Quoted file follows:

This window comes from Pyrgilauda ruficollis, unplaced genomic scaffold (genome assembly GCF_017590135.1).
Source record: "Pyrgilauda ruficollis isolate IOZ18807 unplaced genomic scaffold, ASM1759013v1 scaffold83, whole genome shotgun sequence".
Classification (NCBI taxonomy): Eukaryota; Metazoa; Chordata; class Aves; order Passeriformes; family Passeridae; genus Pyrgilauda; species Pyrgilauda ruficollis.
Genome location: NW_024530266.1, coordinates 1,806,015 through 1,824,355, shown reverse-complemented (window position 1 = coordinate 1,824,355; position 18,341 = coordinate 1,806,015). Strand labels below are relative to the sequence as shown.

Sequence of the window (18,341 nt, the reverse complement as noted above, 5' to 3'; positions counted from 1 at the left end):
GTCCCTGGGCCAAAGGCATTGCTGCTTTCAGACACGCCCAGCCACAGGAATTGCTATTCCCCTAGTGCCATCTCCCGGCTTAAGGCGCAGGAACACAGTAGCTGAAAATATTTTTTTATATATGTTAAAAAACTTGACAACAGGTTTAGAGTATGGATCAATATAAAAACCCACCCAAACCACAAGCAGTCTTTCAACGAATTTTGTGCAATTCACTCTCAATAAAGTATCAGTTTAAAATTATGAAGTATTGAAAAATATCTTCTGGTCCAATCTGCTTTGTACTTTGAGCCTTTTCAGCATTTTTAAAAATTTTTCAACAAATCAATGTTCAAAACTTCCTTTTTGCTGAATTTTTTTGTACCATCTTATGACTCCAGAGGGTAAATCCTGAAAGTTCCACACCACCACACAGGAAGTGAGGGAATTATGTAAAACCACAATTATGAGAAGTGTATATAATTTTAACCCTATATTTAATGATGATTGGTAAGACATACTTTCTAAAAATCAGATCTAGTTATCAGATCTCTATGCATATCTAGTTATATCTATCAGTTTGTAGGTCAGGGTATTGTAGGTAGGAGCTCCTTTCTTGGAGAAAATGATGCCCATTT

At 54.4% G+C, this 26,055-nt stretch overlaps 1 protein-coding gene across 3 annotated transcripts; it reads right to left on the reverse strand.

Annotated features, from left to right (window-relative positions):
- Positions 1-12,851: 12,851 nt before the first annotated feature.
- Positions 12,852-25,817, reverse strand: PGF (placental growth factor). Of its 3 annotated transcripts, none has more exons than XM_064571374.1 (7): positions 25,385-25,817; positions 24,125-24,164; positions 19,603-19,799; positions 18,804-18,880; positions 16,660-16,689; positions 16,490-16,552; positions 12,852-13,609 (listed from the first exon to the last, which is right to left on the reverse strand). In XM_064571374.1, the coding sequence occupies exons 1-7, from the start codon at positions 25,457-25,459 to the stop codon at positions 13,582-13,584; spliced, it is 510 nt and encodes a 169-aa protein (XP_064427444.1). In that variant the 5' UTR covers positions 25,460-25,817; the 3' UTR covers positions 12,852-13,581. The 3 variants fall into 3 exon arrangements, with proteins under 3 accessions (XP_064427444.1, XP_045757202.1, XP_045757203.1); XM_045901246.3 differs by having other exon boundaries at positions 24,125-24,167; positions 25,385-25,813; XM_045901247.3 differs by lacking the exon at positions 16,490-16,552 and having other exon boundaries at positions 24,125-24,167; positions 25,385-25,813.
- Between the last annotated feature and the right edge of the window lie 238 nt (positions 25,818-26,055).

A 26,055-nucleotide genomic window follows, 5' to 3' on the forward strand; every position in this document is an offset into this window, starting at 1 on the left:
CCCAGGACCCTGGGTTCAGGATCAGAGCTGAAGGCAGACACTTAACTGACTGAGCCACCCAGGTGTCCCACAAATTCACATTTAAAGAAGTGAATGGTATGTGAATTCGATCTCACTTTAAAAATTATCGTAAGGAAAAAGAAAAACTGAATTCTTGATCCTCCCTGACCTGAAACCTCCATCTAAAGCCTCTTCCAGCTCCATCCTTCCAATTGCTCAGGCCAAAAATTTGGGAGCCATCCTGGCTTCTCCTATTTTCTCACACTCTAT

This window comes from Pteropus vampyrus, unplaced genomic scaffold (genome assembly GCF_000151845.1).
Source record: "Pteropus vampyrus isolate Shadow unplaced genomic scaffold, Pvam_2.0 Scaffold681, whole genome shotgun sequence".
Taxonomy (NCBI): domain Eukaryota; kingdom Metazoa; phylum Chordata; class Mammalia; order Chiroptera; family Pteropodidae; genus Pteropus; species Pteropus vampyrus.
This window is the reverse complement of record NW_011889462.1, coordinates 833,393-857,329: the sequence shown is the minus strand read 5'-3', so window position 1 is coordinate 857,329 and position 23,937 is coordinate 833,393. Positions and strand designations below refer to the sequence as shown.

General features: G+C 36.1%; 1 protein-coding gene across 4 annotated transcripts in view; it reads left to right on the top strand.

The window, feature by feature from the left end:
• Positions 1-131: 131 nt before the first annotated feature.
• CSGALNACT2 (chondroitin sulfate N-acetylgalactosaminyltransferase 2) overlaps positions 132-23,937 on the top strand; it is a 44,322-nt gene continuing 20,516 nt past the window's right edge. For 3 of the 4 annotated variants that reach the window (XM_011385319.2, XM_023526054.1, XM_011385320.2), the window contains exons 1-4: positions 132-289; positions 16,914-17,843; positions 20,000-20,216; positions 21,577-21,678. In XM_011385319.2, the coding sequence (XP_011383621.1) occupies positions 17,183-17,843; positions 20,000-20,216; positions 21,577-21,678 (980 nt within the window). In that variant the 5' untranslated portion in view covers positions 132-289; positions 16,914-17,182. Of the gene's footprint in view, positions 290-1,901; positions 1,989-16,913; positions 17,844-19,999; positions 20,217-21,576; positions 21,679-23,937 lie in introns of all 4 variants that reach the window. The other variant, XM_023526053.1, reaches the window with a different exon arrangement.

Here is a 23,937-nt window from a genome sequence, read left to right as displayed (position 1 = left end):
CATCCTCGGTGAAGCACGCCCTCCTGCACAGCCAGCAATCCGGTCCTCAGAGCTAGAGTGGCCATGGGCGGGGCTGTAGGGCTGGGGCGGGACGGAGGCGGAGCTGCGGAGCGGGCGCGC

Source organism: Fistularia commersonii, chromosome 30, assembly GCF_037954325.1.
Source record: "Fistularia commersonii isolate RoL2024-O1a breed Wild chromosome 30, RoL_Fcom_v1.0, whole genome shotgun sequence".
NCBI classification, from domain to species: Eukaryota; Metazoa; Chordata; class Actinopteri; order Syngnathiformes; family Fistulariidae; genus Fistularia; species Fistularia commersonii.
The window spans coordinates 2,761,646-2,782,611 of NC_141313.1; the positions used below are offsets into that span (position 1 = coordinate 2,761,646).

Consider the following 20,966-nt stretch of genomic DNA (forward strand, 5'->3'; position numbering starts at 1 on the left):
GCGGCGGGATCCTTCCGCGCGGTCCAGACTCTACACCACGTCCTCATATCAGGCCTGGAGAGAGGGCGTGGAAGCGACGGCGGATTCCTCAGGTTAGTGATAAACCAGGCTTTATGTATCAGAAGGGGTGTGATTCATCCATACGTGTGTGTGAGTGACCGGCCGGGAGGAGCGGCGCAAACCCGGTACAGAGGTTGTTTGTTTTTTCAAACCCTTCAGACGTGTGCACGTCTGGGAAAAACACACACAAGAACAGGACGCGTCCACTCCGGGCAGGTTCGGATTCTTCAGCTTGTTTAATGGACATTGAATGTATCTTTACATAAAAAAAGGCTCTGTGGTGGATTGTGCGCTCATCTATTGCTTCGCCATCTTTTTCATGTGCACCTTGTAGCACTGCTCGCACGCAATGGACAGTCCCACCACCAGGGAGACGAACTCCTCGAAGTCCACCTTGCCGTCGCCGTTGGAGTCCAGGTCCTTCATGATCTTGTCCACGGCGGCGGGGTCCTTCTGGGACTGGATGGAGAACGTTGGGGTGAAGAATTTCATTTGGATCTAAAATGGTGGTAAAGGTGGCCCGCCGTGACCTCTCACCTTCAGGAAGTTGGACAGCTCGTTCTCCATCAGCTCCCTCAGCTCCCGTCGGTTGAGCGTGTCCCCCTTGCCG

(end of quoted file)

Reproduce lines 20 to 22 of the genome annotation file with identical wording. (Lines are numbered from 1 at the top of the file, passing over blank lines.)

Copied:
• Positions 1-131: 131 nt before the first annotated feature.
• CSGALNACT2 (chondroitin sulfate N-acetylgalactosaminyltransferase 2) overlaps positions 132-23,937 on the top strand; it is a 44,322-nt gene continuing 20,516 nt past the window's right edge. For 3 of the 4 annotated variants that reach the window (XM_011385319.2, XM_023526054.1, XM_011385320.2), the window contains exons 1-4: positions 132-289; positions 16,914-17,843; positions 20,000-20,216; positions 21,577-21,678. In XM_011385319.2, the coding sequence (XP_011383621.1) occupies positions 17,183-17,843; positions 20,000-20,216; positions 21,577-21,678 (980 nt within the window). In that variant the 5' untranslated portion in view covers positions 132-289; positions 16,914-17,182. Of the gene's footprint in view, positions 290-1,901; positions 1,989-16,913; positions 17,844-19,999; positions 20,217-21,576; positions 21,679-23,937 lie in introns of all 4 variants that reach the window. The other variant, XM_023526053.1, reaches the window with a different exon arrangement.

Here is a 23,937-nt window from a genome sequence, read left to right as displayed (position 1 = left end):